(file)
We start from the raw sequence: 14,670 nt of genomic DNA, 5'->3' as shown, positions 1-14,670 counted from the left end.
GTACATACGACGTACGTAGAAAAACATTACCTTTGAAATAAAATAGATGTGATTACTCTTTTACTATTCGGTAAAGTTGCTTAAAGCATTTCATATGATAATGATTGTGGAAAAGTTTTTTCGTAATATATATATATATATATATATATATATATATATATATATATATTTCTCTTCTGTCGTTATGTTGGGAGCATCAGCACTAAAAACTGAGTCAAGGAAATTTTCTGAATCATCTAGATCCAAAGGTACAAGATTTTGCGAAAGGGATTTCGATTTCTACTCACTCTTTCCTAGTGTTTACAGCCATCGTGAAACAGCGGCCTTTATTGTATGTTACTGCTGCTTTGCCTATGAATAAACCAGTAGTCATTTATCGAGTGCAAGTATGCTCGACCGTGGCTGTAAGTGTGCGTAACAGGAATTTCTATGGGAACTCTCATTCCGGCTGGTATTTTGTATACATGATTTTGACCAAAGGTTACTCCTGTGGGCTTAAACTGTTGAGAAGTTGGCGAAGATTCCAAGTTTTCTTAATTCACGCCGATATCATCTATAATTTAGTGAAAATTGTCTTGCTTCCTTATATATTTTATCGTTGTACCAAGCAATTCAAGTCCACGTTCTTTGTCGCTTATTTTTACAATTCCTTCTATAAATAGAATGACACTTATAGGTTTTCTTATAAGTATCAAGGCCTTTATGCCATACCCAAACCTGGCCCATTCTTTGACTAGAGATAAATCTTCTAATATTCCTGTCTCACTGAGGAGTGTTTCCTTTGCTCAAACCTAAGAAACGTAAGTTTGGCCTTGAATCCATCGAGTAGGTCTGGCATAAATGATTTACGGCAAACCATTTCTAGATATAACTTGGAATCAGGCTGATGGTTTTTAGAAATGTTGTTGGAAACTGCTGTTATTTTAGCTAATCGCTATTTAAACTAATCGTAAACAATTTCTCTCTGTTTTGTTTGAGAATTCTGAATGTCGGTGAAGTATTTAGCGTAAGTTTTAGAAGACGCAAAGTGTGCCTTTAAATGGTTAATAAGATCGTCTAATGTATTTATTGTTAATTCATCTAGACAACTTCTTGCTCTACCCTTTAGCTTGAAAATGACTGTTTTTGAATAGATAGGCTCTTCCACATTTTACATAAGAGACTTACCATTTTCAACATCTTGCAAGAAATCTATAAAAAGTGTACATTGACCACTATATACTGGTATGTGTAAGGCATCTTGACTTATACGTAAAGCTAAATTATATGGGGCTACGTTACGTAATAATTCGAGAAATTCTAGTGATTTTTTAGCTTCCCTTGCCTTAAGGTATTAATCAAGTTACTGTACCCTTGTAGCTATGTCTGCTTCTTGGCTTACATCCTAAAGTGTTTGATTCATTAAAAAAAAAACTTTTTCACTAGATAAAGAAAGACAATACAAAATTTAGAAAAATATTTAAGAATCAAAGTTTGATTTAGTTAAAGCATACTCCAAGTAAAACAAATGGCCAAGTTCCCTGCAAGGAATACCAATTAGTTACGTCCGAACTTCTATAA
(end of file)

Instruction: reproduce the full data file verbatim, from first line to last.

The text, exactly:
We start from the raw sequence: 14,670 nt of genomic DNA, 5'->3' as shown, positions 1-14,670 counted from the left end.
GTACATACGACGTACGTAGAAAAACATTACCTTTGAAATAAAATAGATGTGATTACTCTTTTACTATTCGGTAAAGTTGCTTAAAGCATTTCATATGATAATGATTGTGGAAAAGTTTTTTCGTAATATATATATATATATATATATATATATATATATATATATATATTTCTCTTCTGTCGTTATGTTGGGAGCATCAGCACTAAAAACTGAGTCAAGGAAATTTTCTGAATCATCTAGATCCAAAGGTACAAGATTTTGCGAAAGGGATTTCGATTTCTACTCACTCTTTCCTAGTGTTTACAGCCATCGTGAAACAGCGGCCTTTATTGTATGTTACTGCTGCTTTGCCTATGAATAAACCAGTAGTCATTTATCGAGTGCAAGTATGCTCGACCGTGGCTGTAAGTGTGCGTAACAGGAATTTCTATGGGAACTCTCATTCCGGCTGGTATTTTGTATACATGATTTTGACCAAAGGTTACTCCTGTGGGCTTAAACTGTTGAGAAGTTGGCGAAGATTCCAAGTTTTCTTAATTCACGCCGATATCATCTATAATTTAGTGAAAATTGTCTTGCTTCCTTATATATTTTATCGTTGTACCAAGCAATTCAAGTCCACGTTCTTTGTCGCTTATTTTTACAATTCCTTCTATAAATAGAATGACACTTATAGGTTTTCTTATAAGTATCAAGGCCTTTATGCCATACCCAAACCTGGCCCATTCTTTGACTAGAGATAAATCTTCTAATATTCCTGTCTCACTGAGGAGTGTTTCCTTTGCTCAAACCTAAGAAACGTAAGTTTGGCCTTGAATCCATCGAGTAGGTCTGGCATAAATGATTTACGGCAAACCATTTCTAGATATAACTTGGAATCAGGCTGATGGTTTTTAGAAATGTTGTTGGAAACTGCTGTTATTTTAGCTAATCGCTATTTAAACTAATCGTAAACAATTTCTCTCTGTTTTGTTTGAGAATTCTGAATGTCGGTGAAGTATTTAGCGTAAGTTTTAGAAGACGCAAAGTGTGCCTTTAAATGGTTAATAAGATCGTCTAATGTATTTATTGTTAATTCATCTAGACAACTTCTTGCTCTACCCTTTAGCTTGAAAATGACTGTTTTTGAATAGATAGGCTCTTCCACATTTTACATAAGAGACTTACCATTTTCAACATCTTGCAAGAAATCTATAAAAAGTGTACATTGACCACTATATACTGGTATGTGTAAGGCATCTTGACTTATACGTAAAGCTAAATTATATGGGGCTACGTTACGTAATAATTCGAGAAATTCTAGTGATTTTTTAGCTTCCCTTGCCTTAAGGTATTAATCAAGTTACTGTACCCTTGTAGCTATGTCTGCTTCTTGGCTTACATCCTAAAGTGTTTGATTCATTAAAAAAAAAACTTTTTCACTAGATAAAGAAAGACAATACAAAATTTAGAAAAATATTTAAGAATCAAAGTTTGATTTAGTTAAAGCATACTCCAAGTAAAACAAATGGCCAAGTTCCCTGCAAGGAATACCAATTAGTTACGTCCGAACTTCTATAA